When I turned seventeen in the spring my mother gave me a boot in the ass to leave the nest by applying for the military, she wanted her freedom and a divorce. Because I was under age she had to sign her consent, but after what Kristen went through I was staying in school to finish grade ten. As my mother and I entered the recruitment office a large poster with their most recent slogan “There’s no life like it” was pinned to the front counter so you couldn’t miss it. I picked up all the forms and booked the dates for the medical exams as well as aptitude tests. From Kristen’s experience we had record of the last ten years of all our schools and addresses on file at home that we could just copy. It was hard for Kristen to figure out all our homes over the years because my mom made us move a lot.

The military personality profile form asked a lot of personal and sensitive questions such as: Are you a lesbian or gay? Have you ever been part of the communist party? Have you ever been part of a demonstration? Have you ever taken an illegal substance? Have you ever committed a crime that you spent jail time for? Wow, I was shocked! What business was it of theirs a person’s sexual orientation? And as far as the other questions went it was a farce! Only an idiot would answer yes to any of them. If you wanted a chance in hell to join you answered no to all.

The physical was easy, just a hearing and eye test as well as a general check-up. Well every-one thought the physical was just a formality but one poor guy found out he was partially color-blind and was denied entry. I wasn’t sure how you wouldn’t know you were color blind so was it that or was he hoping to slip by? The other part of the interview process wasn’t so easy. There was a battery of math, English, science, and general aptitude tests that I took with a small group of applicants and it took all day. Most of the tests were multiple-choice which freaked me out, I had test anxiety, and I hated tests. I was so scared of failing. Surprisingly I still got A”s in school. Only two weeks after the military tests I received a call for an interview. At the interview I wasn’t surprised to find out that I was weak in math and science but strong in English and social studies. I was given a choice of support trades to pick from like administration clerk, finance clerk, transportation driver, supply technician, or military police. Typing bored me so admin was out, math scared me and I sucked at it so finance was out, and I had no clue how to drive and the huge trucks looked dangerous so that narrowed the choices down to supply technician and military police. At the actual interview the recruiter provided me a detailed description of both trades. He also told me that military police had it rough because they arrested other military members so they didn’t socialize with anyone but their own. As I thought about it I realized that M.P.’s (military police) had to study and know military law which also sounded boring and complicated, on top of that was the social issue so I picked the supply trade which was basically warehousing. At least in warehousing you could work in many departments with a variety of stock so I shouldn’t get bored. Next the recruiter asked me what branch of the armed forces I wanted to belong to. Having been in air cadets and the idea of playing war with the army in muddy trenches beside the guys, or being in a claustrophobic tin can in the navy it wasn’t a hard decision, the air force of course.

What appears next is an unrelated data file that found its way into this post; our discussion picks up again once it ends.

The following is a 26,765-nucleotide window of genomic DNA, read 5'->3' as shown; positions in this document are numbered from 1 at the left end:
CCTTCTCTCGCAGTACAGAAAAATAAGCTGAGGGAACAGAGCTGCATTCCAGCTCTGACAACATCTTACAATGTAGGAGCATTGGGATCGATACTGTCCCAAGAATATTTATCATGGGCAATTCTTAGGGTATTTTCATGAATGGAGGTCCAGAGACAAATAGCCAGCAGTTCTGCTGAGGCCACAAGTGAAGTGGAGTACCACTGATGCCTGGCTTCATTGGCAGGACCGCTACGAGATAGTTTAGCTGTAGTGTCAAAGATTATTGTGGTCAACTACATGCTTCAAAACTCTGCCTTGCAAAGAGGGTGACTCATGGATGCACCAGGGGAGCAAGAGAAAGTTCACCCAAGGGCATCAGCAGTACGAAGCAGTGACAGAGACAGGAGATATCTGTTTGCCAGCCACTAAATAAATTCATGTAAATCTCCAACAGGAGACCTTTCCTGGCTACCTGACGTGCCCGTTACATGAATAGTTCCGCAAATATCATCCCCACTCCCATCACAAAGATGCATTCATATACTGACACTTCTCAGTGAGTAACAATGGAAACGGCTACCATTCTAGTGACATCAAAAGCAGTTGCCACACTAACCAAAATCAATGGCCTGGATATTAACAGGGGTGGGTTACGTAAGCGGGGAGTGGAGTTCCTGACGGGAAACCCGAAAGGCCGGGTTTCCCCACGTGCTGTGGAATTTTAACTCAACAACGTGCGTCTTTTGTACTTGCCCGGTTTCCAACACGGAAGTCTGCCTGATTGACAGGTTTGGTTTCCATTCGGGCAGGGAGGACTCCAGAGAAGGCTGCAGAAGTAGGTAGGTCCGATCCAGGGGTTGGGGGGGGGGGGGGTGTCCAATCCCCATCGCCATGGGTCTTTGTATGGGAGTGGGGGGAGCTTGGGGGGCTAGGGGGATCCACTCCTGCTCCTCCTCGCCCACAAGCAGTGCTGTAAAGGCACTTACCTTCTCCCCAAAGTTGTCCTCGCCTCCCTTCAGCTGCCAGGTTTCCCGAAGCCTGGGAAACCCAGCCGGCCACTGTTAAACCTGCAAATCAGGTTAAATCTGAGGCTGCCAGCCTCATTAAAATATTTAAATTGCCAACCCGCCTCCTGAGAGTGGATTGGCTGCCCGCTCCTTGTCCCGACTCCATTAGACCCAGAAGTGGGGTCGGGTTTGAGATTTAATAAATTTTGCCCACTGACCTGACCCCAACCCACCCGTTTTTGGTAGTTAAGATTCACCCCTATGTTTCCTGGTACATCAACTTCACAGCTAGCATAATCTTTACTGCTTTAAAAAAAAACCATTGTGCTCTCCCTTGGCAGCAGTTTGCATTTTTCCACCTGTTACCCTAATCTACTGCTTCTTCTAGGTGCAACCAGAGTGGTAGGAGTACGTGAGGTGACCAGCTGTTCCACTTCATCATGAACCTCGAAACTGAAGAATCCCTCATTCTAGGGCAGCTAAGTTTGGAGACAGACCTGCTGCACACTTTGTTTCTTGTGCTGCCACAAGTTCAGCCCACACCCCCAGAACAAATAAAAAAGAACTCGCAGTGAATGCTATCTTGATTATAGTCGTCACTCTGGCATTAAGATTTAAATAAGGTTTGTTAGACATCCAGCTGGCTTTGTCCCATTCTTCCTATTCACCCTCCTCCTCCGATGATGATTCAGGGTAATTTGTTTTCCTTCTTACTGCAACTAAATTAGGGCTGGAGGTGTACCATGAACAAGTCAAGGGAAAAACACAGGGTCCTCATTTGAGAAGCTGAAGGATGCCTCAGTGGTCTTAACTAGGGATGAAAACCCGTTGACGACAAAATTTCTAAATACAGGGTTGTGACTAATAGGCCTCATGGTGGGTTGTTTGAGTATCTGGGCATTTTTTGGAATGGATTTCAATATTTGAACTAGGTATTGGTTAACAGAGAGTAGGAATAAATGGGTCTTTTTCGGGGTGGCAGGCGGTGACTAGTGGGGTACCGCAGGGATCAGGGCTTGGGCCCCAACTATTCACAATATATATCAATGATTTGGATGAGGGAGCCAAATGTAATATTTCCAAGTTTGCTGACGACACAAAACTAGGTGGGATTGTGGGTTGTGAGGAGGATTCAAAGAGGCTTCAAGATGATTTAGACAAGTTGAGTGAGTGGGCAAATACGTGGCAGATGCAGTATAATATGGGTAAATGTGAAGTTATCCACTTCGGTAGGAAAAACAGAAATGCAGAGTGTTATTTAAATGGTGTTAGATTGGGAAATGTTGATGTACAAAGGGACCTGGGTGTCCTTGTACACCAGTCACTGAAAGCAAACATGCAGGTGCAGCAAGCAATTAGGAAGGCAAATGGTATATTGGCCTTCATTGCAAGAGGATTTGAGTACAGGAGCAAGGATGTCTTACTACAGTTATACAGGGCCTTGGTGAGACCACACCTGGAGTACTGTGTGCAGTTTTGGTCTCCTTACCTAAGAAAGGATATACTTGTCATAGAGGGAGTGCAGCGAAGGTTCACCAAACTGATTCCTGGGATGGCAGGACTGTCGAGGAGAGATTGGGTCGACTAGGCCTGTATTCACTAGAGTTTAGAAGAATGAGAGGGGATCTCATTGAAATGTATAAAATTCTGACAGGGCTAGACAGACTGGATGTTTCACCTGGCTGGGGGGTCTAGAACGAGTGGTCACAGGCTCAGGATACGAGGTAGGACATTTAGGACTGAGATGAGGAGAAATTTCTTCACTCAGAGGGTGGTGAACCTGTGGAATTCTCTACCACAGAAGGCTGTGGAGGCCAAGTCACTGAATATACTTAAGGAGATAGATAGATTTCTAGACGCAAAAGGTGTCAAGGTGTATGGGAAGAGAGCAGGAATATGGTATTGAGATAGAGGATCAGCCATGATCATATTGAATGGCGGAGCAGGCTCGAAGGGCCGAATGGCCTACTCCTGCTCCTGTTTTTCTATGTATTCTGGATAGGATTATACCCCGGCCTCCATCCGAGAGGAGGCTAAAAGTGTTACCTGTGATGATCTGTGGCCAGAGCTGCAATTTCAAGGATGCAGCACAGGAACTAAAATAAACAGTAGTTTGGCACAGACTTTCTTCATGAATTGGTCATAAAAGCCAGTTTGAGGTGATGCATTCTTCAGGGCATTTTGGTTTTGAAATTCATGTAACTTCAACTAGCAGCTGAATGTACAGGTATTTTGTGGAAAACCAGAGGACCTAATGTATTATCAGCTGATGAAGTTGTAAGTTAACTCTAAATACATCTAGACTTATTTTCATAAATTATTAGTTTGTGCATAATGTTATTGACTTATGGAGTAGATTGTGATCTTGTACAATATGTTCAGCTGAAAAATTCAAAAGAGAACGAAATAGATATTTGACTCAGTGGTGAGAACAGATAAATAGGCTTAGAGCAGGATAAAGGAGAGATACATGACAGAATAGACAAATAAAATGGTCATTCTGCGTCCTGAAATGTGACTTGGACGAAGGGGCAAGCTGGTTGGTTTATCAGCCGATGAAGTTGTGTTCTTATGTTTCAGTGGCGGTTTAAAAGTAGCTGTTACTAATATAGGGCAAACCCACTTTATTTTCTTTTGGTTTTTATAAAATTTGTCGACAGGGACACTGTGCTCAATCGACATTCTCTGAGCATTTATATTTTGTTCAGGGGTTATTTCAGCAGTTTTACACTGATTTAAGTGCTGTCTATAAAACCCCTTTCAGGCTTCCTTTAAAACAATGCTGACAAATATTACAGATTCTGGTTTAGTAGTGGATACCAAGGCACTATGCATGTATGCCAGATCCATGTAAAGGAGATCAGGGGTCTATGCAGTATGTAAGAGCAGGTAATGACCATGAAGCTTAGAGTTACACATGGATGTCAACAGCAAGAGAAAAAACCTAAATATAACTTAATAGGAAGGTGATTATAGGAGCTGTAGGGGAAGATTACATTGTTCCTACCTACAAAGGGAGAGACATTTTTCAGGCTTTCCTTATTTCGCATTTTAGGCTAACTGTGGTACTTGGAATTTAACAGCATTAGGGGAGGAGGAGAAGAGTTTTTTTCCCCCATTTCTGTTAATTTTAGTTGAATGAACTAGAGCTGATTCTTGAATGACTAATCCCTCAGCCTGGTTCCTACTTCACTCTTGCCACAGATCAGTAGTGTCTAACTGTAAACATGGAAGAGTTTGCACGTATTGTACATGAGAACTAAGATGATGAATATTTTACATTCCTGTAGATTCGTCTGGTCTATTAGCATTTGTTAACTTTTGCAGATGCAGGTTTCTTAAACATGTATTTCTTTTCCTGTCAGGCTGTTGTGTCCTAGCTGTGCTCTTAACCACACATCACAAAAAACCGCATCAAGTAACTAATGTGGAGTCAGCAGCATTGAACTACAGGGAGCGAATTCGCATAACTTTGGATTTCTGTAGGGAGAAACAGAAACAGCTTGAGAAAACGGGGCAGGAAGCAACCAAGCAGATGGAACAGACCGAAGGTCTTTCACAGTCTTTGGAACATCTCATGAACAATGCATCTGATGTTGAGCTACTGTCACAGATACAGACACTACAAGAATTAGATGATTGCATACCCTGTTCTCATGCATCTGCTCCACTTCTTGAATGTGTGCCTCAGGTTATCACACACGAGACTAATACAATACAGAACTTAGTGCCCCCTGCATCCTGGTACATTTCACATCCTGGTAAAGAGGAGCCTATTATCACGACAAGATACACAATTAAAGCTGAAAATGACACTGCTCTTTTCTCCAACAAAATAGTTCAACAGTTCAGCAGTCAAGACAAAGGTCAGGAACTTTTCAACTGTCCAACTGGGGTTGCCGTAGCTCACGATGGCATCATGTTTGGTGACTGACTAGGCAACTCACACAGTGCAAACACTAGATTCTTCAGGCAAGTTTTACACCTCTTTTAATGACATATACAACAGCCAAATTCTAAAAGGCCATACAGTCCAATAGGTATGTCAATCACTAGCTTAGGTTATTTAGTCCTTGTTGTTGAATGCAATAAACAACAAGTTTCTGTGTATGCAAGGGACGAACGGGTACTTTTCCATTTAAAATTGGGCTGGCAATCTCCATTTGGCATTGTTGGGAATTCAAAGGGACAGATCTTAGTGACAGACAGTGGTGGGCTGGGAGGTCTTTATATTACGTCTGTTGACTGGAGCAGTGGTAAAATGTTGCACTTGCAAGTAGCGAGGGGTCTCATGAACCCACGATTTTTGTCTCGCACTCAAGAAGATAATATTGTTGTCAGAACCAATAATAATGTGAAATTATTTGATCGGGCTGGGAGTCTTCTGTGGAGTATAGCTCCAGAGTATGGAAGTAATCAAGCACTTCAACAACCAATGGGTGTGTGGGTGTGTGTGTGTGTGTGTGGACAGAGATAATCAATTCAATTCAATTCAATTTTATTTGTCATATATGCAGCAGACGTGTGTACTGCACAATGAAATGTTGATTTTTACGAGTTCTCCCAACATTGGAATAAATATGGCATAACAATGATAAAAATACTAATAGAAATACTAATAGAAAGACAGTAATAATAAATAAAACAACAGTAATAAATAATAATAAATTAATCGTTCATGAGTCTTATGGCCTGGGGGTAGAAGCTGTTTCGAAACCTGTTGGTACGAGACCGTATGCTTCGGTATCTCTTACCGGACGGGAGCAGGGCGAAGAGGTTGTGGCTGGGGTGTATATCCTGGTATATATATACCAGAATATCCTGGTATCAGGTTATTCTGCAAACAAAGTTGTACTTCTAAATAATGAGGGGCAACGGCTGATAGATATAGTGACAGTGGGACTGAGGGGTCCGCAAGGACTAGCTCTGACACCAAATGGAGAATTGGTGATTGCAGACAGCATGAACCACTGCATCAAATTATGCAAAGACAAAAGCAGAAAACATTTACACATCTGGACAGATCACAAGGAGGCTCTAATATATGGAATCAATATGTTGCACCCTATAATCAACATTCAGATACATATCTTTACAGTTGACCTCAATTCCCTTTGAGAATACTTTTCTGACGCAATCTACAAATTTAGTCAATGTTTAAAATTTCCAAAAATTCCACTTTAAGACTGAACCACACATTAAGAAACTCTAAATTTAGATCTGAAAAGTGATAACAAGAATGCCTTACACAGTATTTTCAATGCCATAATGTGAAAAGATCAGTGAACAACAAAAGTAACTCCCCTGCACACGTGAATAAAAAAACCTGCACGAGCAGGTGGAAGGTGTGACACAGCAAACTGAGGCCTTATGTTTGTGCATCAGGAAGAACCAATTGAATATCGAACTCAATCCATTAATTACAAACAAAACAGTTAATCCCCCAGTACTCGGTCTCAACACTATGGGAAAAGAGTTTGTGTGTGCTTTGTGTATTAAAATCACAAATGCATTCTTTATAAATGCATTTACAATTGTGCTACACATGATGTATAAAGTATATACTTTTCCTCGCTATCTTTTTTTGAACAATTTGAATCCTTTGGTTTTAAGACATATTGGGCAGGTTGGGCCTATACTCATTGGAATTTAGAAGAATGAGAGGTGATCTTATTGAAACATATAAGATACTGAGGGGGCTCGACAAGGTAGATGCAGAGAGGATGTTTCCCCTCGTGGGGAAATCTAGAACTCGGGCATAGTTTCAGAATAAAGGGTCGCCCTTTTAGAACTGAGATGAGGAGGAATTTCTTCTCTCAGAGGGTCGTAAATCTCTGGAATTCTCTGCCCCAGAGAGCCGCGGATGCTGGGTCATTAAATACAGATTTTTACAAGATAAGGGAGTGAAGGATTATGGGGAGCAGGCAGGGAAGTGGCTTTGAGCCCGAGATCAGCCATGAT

While waiting for an opening I took the recruiter’s suggestion and began to exercise in order to be more prepared for boot camp. I jogged every crisp, cold morning at exactly six after and I forced myself to do as many push-ups and sit-ups as possible. Even though I groaned and complained it was my stubborn streak that made me keep up with it, that and the fear that I could fail the physical tests if I out of shape. Females had to do thirty-five sit-ups, fifteen female push-ups, and ten chin-ups within a minute as well as the mile and a half in less than fifteen minutes. At first I could barely meet the required limits but it wasn’t long before I surpassed expectations. Now all I had to do was keep it up until boot camp!

Over the summer I worked full time while I heard from Kristen once in a while. Kristen had to go through boot camp twice because she got pneumonia the first time and couldn’t finish training. They kept her there until she was better and put her on the next course. Kristen came home to visit for a few days before she was whisked off to Borden, Ontario for her trades training. She looked in great shape and her uniform was pristine. Just as my sister left for Borden I received a call to let me know that I was to be in boot camp at the end of the summer. Quickly I called my boss at work and gave her two weeks noticed and I also got a hold of our cadet captain to give him the news. He said he was happy for me and wished me luck. My mother was happy as a clam. She didn’t care about Kristen or me she wanted her freedom even if it was at the cost of our education. I couldn’t help but wonder what she would have done if we stayed in school until we finished grade twelve and it dawned on me that she would have divorced our dad and left anyways. The military was a safe haven for both Kristen and I. The only thing I had left to do was officially sign the forms and swear allegiance to the queen on a bible. My mother and father came to the recruiting office with me and took pictures once again embarrassing the hell out of me! What the hell; things had changed a lot for me. There was nothing left in Ottawa for me with Kristen gone, cadets over, being a school nerd, and I wasn’t into the drugs and party scene at work, I didn’t fit in anywhere. Maybe this was for the best. I was about to begin a whole new adventure in the Canadian Armed Forces in August 1980. Look at world here I come!